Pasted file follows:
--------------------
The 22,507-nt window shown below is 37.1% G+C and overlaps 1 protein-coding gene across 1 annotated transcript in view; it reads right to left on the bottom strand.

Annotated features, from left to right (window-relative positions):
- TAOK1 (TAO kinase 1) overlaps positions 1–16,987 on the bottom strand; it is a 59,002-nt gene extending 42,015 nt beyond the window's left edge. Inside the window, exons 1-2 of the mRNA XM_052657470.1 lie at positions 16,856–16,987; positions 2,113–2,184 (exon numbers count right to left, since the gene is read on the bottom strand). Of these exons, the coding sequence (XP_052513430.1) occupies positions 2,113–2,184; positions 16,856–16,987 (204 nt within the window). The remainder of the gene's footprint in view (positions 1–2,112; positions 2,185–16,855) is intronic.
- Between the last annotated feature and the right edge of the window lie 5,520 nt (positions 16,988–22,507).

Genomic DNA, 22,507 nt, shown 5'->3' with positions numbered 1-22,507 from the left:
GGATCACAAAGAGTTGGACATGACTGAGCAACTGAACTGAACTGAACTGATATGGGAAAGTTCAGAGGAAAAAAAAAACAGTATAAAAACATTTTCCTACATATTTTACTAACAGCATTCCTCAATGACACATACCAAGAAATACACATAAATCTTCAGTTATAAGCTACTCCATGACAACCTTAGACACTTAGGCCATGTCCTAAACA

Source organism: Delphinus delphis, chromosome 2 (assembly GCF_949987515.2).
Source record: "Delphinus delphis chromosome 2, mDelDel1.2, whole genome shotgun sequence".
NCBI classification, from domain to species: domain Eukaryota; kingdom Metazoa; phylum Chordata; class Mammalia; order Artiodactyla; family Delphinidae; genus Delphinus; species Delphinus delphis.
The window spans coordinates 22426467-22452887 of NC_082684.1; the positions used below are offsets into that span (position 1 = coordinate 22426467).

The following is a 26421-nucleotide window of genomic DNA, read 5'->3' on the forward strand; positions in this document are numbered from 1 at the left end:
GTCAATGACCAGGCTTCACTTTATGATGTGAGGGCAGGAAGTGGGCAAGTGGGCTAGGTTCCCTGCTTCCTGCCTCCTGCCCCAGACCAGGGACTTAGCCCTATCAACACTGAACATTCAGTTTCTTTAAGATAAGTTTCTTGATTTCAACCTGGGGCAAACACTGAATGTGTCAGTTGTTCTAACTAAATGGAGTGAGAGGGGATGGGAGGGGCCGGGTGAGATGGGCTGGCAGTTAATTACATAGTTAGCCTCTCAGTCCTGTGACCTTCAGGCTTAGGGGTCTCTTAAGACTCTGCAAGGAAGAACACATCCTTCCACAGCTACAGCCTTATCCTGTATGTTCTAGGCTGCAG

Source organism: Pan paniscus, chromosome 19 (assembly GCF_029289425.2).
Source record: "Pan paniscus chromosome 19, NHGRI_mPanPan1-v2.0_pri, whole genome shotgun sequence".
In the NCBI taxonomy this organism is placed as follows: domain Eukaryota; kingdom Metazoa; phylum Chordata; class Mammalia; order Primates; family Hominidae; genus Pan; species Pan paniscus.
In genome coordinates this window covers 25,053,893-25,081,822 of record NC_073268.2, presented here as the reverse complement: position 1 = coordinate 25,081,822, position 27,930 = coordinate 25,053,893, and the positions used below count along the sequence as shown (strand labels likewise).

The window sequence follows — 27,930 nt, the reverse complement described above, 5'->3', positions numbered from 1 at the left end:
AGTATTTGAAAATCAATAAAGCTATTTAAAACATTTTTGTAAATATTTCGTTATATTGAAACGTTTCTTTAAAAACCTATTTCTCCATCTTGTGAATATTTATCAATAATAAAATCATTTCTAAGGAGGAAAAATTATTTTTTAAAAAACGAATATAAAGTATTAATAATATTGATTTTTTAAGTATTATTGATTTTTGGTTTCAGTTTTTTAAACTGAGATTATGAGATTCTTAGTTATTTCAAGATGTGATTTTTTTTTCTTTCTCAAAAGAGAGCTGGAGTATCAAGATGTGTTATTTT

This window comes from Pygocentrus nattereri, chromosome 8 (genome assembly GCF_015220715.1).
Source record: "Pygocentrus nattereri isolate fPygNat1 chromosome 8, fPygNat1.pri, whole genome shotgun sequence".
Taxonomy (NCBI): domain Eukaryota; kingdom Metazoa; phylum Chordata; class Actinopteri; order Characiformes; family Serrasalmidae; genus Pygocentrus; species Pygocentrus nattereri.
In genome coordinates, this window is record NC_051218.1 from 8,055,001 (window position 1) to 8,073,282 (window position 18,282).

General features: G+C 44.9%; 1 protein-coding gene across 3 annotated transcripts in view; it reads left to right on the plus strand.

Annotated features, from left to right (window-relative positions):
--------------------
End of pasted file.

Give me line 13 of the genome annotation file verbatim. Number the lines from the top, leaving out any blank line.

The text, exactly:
Source organism: Pan paniscus, chromosome 19 (assembly GCF_029289425.2).